Monday, 30 May 2016

Roger Lever - Band on the run

The Galloway Collective Facebook Page has always carried a picture of the current members of our group and it has been a challenge for one of us to take that cover picture whenever new members join us. This time it was my turn. Jesse and Helen of Viridian Sky Tours have just joined us and we wish them every success in their young careers. The balance of our group continues to evolve and you might be forgiven calling us "The Band on the Run"

This image is one I have thought about for some time. All the previous images have been very different and of excellent quality. It demonstrates the difference between photographers and how we perceive things before taking our photographs

I have always been a fan of Paul McCartney, who hasn’t? His WINGS album "Band on the Run" has an image on the front cover which many of you might remember. Just google "band on the run" to see it. It is this image that I was wishing to emulate when my turn came around to take our group shot. As luck would have it the number of people in the group matched with McCartney’s album image.

I knew I had quite a challenge on my hands.

1. Where would I do it?
First find yourself a brick wall big enough to stand everyone in front of. Ok, so a couple of trips round Dalbeattie and I soon found the ideal spot. Biggars Mill Yard. It was big enough and there were even other options for backgrounds.

2. When would we do it? Now we had 9 members which is the most we have had. A great bunch with a good mix of age, talent and sex. It had to be done at night and we all had to agree on a date. That turned out easier than I thought.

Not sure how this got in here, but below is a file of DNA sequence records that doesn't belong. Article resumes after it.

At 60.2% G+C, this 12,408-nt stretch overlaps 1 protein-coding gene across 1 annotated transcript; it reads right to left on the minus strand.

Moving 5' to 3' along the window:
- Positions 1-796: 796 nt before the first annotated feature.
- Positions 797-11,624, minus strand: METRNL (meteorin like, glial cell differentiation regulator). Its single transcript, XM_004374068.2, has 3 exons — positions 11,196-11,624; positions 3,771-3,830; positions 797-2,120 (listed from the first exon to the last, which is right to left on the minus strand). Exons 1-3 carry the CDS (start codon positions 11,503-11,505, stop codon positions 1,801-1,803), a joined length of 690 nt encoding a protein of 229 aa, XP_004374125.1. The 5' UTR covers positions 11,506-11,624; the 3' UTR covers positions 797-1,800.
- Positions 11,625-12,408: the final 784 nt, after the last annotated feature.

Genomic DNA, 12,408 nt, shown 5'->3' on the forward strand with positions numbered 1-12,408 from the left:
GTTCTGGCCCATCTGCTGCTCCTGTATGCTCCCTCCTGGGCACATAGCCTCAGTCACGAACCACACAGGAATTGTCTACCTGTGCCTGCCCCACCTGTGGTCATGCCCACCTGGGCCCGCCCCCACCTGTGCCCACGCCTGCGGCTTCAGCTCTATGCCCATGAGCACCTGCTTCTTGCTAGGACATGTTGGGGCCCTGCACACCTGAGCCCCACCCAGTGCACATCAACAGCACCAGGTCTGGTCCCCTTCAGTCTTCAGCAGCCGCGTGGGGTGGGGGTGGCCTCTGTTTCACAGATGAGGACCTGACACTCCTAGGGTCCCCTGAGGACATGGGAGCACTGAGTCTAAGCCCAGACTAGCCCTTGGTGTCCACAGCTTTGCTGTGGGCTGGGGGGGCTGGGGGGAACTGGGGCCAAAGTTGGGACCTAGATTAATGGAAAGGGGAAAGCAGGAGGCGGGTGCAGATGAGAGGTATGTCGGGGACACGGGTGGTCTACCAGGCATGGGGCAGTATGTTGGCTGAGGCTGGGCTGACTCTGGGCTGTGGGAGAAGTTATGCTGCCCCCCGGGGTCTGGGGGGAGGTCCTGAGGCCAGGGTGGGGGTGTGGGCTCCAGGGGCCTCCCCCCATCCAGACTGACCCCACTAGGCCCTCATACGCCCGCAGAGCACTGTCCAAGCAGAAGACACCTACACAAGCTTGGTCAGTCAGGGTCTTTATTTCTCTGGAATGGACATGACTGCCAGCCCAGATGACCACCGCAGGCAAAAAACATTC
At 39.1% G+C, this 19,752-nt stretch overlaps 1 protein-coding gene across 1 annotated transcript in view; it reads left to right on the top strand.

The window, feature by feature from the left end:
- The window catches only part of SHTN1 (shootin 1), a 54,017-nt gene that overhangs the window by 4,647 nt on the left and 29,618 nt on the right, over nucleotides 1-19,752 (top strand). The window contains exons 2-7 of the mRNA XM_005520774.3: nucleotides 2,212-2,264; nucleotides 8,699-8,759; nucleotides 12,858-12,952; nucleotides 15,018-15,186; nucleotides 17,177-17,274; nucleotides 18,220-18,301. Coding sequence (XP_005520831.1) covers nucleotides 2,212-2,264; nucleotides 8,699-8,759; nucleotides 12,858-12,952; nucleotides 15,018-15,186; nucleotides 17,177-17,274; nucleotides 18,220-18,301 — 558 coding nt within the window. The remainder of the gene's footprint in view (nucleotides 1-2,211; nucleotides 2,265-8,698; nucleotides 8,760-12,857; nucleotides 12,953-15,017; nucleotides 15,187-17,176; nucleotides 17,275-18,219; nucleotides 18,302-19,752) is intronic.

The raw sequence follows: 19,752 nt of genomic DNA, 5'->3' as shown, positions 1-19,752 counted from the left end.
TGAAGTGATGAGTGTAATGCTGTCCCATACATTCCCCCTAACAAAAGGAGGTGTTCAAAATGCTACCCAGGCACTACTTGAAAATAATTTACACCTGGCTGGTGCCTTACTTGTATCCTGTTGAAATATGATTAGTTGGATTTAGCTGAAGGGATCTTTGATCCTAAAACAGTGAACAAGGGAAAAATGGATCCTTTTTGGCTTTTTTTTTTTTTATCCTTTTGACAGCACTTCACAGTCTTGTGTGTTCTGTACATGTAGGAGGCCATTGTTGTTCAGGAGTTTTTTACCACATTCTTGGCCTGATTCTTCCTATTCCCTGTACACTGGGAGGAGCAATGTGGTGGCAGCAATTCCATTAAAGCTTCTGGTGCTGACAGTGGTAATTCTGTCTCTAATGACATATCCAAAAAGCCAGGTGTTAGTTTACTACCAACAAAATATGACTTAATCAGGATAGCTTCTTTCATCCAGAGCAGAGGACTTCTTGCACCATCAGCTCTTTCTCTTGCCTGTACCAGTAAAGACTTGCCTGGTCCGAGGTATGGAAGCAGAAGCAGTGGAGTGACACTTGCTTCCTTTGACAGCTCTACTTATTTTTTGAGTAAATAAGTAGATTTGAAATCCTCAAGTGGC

3. The weather had to be kind. At least it had to be fine, which it was. Although the sun had been shining that day there was a change in the temperature and it was quite cold so I had to try and get the thing completed in as short a time as possible.

4. How? Well as you will see the image is taken with the band under a spotlight. Creating that spotlight was a real challenge in itself. I borrowed a 500 watt lamp and I had various things I could try. Creating a round beam of light was proving very difficult in the tests I did back at my studio. There was another problem which was getting a power source for that strength of light. There was no electricity at the location site and my original battery power pack failed to charge properly and even Dave’s power pack wouldn’t cope with 500W. I ended up borrowing a generator which kicked out about 4 megawatts. That had to be enough. It worked wonderfully.

I was then down to the light source. I have a fresnel lens which fits my studio lights but I didn’t know if it was going to do the job until that evening. See the results. I was more than pleased.